AN Australian dictionary is to update the meaning of misogyny, after the word was used by the country’s prime minister in a blistering attack on her male rival.

It comes as Julia Gillard embarks on a three-day tour of India - the second day of which got off on the wrong foot when she took a tumble near Gandhi’s memorial at Rajghat.

She later told reporters she was “fine” and joked: “For men who get to wear flat shoes all day, every day - if you wear heels, they can get embedded in soft grass. When you pull your foot up, the shoe doesn’t come.”

Ms Gillard’s attack on opposition leader Tony Abbott last week followed his attempt to move a motion to oust the House of Representatives speaker Peter Slipper, who is accused of sending crude text messages.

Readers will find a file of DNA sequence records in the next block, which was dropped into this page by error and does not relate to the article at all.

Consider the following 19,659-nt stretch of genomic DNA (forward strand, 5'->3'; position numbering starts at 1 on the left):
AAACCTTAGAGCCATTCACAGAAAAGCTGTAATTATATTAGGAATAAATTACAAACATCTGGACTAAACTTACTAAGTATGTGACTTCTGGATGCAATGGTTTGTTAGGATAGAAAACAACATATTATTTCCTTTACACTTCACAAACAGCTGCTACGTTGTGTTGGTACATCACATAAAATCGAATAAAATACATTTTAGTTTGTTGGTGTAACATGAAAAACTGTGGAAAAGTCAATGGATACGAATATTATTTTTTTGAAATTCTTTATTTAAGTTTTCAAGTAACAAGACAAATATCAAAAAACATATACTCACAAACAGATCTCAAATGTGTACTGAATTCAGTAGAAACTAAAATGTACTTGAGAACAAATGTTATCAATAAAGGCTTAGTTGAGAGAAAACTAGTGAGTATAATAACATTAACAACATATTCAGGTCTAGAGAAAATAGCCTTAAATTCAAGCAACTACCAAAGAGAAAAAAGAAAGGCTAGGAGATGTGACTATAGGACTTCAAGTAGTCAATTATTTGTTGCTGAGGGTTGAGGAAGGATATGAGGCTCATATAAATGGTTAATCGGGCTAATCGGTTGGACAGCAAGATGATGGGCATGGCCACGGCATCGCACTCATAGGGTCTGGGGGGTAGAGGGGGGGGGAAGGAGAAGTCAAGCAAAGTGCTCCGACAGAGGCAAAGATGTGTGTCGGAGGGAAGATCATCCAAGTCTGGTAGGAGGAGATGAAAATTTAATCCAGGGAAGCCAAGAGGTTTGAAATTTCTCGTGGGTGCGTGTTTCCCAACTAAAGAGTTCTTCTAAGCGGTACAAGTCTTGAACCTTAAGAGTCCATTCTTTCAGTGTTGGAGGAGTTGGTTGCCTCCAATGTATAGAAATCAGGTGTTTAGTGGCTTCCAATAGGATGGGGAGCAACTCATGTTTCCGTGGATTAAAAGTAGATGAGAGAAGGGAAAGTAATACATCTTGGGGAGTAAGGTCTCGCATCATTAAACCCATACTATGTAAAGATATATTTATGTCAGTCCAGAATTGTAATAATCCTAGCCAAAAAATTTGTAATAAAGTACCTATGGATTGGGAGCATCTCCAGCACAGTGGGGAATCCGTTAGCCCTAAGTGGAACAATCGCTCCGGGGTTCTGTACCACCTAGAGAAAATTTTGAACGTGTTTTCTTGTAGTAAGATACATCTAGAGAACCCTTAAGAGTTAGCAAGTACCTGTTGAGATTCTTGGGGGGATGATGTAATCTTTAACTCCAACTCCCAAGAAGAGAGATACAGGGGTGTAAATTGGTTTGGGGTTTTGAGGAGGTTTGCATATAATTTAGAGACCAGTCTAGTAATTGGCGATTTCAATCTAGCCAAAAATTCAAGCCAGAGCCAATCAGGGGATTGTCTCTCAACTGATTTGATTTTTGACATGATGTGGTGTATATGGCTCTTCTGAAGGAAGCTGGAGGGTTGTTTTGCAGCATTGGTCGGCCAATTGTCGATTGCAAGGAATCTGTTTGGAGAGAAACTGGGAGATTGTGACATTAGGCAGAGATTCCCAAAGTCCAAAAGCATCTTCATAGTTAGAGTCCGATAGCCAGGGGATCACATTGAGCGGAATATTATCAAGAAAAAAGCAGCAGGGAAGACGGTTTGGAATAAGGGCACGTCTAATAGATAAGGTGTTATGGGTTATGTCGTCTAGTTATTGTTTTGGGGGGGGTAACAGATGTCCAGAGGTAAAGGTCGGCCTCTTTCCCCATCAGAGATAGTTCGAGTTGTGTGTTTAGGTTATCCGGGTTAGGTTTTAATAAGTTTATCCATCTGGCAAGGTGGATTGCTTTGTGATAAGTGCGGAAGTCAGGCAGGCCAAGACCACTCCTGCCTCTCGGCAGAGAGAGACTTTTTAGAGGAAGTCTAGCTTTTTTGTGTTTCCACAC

In a speech to parliament, Ms Gillard said: “If he wants to know what misogyny looks like in modern Australia, he doesn’t need a motion in the House of Representatives; he needs a mirror.” “Misogyny - every day from this leader of this opposition,” she added.

The prime minister’s critics accused her of exaggeration, pointing to dictionary definitions of misogyny as a hatred of women.

It has led the Macquarie dictionary - regarded by many as the authoritative guide to the Australian meanings of words - to admit its definition is decades out of date.–SN